What is success? Well to most Americans it means being a winner. In the church-world that means being big, well known and influential.
If you read church history using this American definition of success there’s never been a successful church. It’s always been counter-cultural oddity. Biblically, it was same thing. Israel was never successful, at least not for any long stretches of time. Most of the time they were a mess. The prophets and priests did their best to keep them on the straight and narrow but never in a way that impressed the big mainline boys – Egypt, Assyria, Babylon, Rome, or Greece. The same goes for Jesus’ ministry, which turned our idea of success on its head. If you didn’t know better you’d think he was anti-success. He attracted the least, the last, the losers and the lost and in the end died a loser’s death, crucified by the winners and power brokers of the day.
I think trying to be successful in the eyes of our American consumer culture is at the root of a lot of spiritual leaders’ restlessness, dissatisfaction, impatience and ineffectiveness. They think if they get the right system, the right staff, the right programs, the right facility, the right location, the right demographics, the right look, it’ll be a snap and they’ll be successful at doing church. And for some it is: if you’re extroverted and charming enough; if you’re smart and clever enough. In some ways, a religious crowd is the easiest crowd to gather in the world. Our country’s full of examples of that. But for most, being a successful spiritual leader is not that. It’s helping people get ordinary everyday life right, which turns out to be unglamorous, unspectacular work. It’s a very ordinary and often messy, “doing-the-laundry and changing-the-diapers” kind of job that doesn’t look or feel much like winning much of the time. As a matter of fact, compared to our flashy “American Idol” brand of success it looks and feels more like losing because it looks and feels like a cross – selfless service in the name of Christ for the sake of others over the course of a lifetime.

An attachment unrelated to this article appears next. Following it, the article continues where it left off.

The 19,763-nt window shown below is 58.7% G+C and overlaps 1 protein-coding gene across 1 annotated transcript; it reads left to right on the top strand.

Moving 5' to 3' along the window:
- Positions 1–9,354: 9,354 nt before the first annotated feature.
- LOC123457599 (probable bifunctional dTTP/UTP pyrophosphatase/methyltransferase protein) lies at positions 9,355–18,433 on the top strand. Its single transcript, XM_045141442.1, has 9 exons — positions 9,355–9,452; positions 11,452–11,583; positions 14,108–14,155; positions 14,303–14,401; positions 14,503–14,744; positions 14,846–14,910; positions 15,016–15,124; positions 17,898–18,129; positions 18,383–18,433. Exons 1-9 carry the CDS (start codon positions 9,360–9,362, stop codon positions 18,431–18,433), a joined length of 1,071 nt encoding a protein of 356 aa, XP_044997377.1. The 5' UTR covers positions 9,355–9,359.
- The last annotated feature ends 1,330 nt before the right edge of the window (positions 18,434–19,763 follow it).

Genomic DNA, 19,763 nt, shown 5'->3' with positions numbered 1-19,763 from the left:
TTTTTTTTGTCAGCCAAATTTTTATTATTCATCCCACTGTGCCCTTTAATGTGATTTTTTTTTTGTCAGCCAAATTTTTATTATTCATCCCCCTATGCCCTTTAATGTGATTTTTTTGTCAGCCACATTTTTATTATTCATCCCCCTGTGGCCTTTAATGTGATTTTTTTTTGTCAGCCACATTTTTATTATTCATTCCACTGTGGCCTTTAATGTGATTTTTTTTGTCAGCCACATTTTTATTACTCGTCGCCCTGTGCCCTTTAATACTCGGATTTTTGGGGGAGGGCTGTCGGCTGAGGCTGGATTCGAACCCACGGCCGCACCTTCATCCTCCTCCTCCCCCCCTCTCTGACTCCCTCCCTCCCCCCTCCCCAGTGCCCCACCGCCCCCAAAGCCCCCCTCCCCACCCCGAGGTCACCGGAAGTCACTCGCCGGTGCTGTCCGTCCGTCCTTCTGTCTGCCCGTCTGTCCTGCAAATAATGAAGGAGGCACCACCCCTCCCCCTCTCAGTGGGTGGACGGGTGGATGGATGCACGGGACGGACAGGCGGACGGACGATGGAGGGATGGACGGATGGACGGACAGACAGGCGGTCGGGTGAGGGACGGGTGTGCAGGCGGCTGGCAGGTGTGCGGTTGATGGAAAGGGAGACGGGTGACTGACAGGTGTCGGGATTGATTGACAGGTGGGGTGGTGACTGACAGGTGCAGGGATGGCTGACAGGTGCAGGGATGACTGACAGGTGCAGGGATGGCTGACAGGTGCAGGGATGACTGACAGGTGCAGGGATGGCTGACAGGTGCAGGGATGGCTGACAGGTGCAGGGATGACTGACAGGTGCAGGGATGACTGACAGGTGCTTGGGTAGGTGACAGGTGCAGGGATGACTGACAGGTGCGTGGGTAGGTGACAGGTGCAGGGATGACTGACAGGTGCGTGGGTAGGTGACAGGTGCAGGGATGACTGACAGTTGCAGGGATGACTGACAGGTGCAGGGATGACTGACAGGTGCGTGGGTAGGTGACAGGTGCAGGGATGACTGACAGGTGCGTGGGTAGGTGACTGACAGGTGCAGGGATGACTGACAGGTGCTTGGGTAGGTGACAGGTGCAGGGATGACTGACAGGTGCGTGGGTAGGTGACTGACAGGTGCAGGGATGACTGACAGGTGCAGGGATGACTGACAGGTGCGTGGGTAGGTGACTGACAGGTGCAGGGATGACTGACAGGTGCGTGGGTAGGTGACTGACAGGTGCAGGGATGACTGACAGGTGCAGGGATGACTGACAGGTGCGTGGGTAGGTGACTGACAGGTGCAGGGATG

In my opinion much of the muscling exhibited by church leaders is actually a useless attempt to be winners and feel good. But you know what? I don’t think the Lord is looking for winners at all. He’s looking for servants who are willing to die to the world’s success schemes and instead be “losers” (in the world’s eyes anyway) that depend on God’s grace, which can only be logged onto in a weak way (in the world’s eyes anyway) – prayer.
So with that in mind allow me a personal paraphrase of Paul’s winner-loser thing found in 2 Corinthians 12: “Three times I pleaded with the Lord to help me successfully beat this thing. But all I got was, ‘My grace is enough, for my power doesn’t work on winners who are only alive to success, it only works on losers who are willing to die to all that.’ So being convinced of that, I’m now happy to be seen as a loser for Christ so that I can enjoy his resurrection life. I don’t have to be a success in the eyes of the world. I can celebrate that I’m a “dead loser” because that’s the only kind of person that his resurrection works on.”